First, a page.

Connective Tissue Disease Brings Dermatology & Rheumatology Together


Amanda Mixon, PA-C, discusses the need to better bridge the rheumatology and dermatology care teams due to overlapping diseases.

Connective tissue diseases may be the most common syndrome among all patients—an amalgamation of conditions including rheumatoid arthritis (RA), scleroderma, systemic lupus erythematosus (SLE), and approximately 200 other disorders. While the complexities of each intricate disease requires an individual care plan, there is a consistent trend of specialists encountering and managing factions of the disease course every time.

Central to those care teams are rheumatologists and dermatologists—a pair of specialists whose patient populations and available pharmaceutical treatment options are increasingly overlapping. But how well are the 2 group working together?

In an interview with HCPLive during the Society for Dermatology Physician Assistants (SDPA) 2024 Summer Meeting, Amanda Mixon, PA-C, physician assistant at UCHealth Rheumatology Clinic, discussed her session presentation on connective tissue diseases and the evolving care team managing them. As Mixon noted, dermatologists are often encountering new diagnoses, due to the common trend of skin manifestations.

“Oftentimes a patient may start noticing a sun-exposed rash, for example, that they didn't have before. So, they'll go to see their dermatology provider as a first step,” Mixon said. “That, I think, is where the very first interaction can happen. Oftentimes, when they get to rheumatology, it's pretty incredible how many different specialists this person has seen often before they even get to us.”

It’s critical dermatologists are helping to minimize the referral process for such patients, working deliberate to gauge patients on relevant symptoms, potentially ordering labs, and connecting with colleagues in rheumatology for a full evaluation. Unfortunately, the burden is on such specialists to adequately form and utilize appropriate networks in an era of shrinking care teams.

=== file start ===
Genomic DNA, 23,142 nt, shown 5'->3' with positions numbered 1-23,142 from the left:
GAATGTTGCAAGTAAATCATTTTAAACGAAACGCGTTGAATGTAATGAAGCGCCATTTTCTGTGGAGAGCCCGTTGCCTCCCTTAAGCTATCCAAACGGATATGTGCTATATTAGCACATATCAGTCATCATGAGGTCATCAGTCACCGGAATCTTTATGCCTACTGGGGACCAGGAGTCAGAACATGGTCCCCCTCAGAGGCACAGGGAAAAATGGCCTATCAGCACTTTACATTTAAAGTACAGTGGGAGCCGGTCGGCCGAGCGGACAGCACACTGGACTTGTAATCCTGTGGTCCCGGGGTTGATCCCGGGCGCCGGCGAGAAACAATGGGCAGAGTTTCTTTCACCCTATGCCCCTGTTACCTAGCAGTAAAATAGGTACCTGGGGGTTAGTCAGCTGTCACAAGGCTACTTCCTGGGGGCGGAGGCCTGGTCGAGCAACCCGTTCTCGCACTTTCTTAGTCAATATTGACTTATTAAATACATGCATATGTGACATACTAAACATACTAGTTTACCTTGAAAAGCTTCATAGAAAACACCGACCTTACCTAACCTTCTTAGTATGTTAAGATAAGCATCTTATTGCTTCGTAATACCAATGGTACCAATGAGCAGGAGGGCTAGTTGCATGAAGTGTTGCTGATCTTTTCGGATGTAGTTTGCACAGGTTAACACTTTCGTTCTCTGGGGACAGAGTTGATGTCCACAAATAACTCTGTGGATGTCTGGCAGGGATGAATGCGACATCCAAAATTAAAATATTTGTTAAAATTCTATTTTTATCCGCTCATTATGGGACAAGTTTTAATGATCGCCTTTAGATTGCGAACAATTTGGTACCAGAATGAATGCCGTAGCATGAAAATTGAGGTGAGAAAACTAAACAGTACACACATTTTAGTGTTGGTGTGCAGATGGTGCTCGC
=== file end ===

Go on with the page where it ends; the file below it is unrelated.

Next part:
“I think first and foremost, there's just not enough rheumatologists and dermatologists,” Mixon said. “I mean, I think that's really where APPs thrive—we're kind of fitting and filling that gap.”

Mixon counts herself among her peers who are well-networked across specialties and are able to work expeditiously and confidently to refer connective tissue disease patients to others when necessary. She knows that is not the norm, unfortunately; patient wait times between specialists can last months—all the while their diseases are progressing.

“And we always say in the rheumatology world: time is tissue, time is organ. And so, if there's this huge delay in getting a patient seen, obviously that is detrimental to the patient's health,” Mixon said. “I think prioritizing open communication between specialties, networking between specialties, is absolutely crucial so that when you do have that patient that can't wait 6 months, you can pick up the phone and say, 'Hey, I have this presentation. Are you or one of your colleagues able to get this patient in the next couple of weeks? Because we really need to get this figured out.’”

In the case when referrals are more effectively, though, dermatologists and rheumatologists benefit from a similar armamentarium of biologic therapies. Mixon recalled beginning her career 2 decades ago, at time when most conditions that fall under the connective tissue disease umbrella had no such targeted, small molecule agents. For all the challenges that remain in bridging rheumatologists and dermatologists, breakthroughs in pharmacotherapy have made a significant difference for their shared patients.

“I mean, there's so many things that are in the pipeline, and oftentimes, we will be co-managing between rheumatology and dermatology with the same medication, because it treats multiple domains of the same disease,” Mixon said. “It's so exciting.”

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